וְשִׁמְעוּ אֶל יִשְׂרָאֵל אֲבִיכֶם, אָמַר לָהֶן, אֵל יִשְׂרָאֵל, אֲבִיכֶם הוּא. אָמְרוּ לוֹ, שְׁמַע יִשְׂרָאֵל ה' אֱלֹהֵינוּ ה' אֶחָד, וְהוּא אוֹמֵר בִּלְחִישָׁה בָּרוּךְ שֵׁם כְּבוֹד מַלְכוּתוֹ לְעוֹלָם וָעֶד. 

אָמַר רַבִּי לֵוִי וּמַה יִּשְׂרָאֵל אוֹמְרִים עַכְשָׁו, שְׁמַע אָבִינוּ יִשְׂרָאֵל אוֹתוֹ הַדָּבָר שֶׁצִּוִּיתָנוּ נוֹהֵג בָּנוּ ה' אֱלֹהֵינוּ ה' אֶחָד.

"Hear, O Israel! The Eternal is our God, the Eternal alone" (Deuteronomy 6:4). Whence did Israel merit to recite the Sh'ma? 

When Jacob was about to die he called together all the tribes and he said to them:"[I am anxious] lest you bow down to another God after I have departed this world." 

From whence do we know this? For so it is written, "Assemble and hearken, O sons of Jacob" (Genesis 49:2). What is the force of the phrase, "Hearken to Israel your father" (Genesis 49:2)? 

Jacob said to them: "The God of Israel is your Father." They replied: "Hear, O Israel! The Eternal is our God, the Eternal alone." And he added softly, "Blessed be the name of God's glorious kingdom for ever and ever."

Rabbi Levi said: And what do Israel imply when they now say, ["Hear, O Israel"]? Hear, our father Israel, what you have commanded us we still adhere to: The Eternal is our God, the Eternal alone.

(D'varim Rabbah 2:35, adapted from Midrash Rabbah , vol. 7, trans. J. Rabbinowitz [London: Soncino Press], 1983, p. 64).

When he offers them blessings, Jacob is really asking his children fundamental questions.  Who are we?  What are we doing here? Will you hold fast to the faith of your ancestors?

The answer from his children is clearly affirmative.  What is our answer today?  In a world of unlimited choice, of pandemic and possibilities, how do we answer Jacob’s challenge?  When we say Shema, are we acknowledging this challenge and blessing?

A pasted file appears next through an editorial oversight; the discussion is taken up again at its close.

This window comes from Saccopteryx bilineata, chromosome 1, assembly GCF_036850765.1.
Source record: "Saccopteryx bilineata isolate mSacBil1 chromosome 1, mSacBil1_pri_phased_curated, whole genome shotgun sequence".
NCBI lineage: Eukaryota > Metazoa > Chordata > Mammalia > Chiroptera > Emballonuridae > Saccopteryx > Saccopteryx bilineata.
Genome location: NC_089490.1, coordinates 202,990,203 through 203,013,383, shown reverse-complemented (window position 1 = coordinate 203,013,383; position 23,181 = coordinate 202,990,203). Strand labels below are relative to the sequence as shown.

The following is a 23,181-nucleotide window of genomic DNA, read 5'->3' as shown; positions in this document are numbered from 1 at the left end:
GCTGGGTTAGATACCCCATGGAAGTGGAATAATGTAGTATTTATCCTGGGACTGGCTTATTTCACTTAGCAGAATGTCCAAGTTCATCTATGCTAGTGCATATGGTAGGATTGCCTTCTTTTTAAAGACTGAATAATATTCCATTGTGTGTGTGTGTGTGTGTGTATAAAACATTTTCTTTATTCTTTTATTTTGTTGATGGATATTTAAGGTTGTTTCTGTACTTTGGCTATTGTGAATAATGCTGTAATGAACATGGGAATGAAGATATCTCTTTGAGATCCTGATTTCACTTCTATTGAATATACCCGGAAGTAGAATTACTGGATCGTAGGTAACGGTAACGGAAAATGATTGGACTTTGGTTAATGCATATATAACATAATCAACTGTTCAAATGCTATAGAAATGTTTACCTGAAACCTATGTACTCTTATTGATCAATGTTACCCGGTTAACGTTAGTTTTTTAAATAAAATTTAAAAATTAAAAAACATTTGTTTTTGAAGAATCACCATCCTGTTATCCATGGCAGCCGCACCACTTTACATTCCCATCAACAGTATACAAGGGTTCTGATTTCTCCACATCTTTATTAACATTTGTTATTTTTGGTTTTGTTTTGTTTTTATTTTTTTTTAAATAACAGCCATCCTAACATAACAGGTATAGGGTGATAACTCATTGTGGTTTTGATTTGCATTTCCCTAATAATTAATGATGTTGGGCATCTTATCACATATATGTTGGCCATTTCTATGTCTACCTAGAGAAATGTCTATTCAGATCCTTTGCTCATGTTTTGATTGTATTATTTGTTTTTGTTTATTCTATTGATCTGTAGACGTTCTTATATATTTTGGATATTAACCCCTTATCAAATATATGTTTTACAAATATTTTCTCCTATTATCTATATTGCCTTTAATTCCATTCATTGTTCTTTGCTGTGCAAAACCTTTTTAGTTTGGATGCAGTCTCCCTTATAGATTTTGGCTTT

I have spoken previously about my love for our daily minyan.  Pre-pandemic, I loved the bagels and scotch as much as the minyan part.  Now having a daily reminder of humanity, of our connections, of God has become even more vital.  If you are not a minyannaire, perhaps this will be your year?  This is your invitation to join us for a few minutes a day in the morning, the evening or both.  Wrapping yourself in tallit and tefillin, opening the prayer book and affirming the blessing of life is incredibly powerful.  The daily reminder of the blessings in our lives is vital to our health, happiness, and wellbeing.  Praying together brings those blessings to the forefront.  Seeing one another, we share the blessings and challenges of life and are regularly greeted with humor and love.  As we closed one secular year and opened another, I expressed to them my appreciation for their companionship this year.  In a time of so much change, having the continuity of prayer and humanity was vital to my sanity.  Perhaps the same will be true for you!

Like every other, the year to come will find us with new challenges and opportunities.  We will walk those paths together.  As we welcome 2021, I invite you to continue to say yes to Jacob. Say yes to God.  Say yes to Torah.  Say yes to CBI!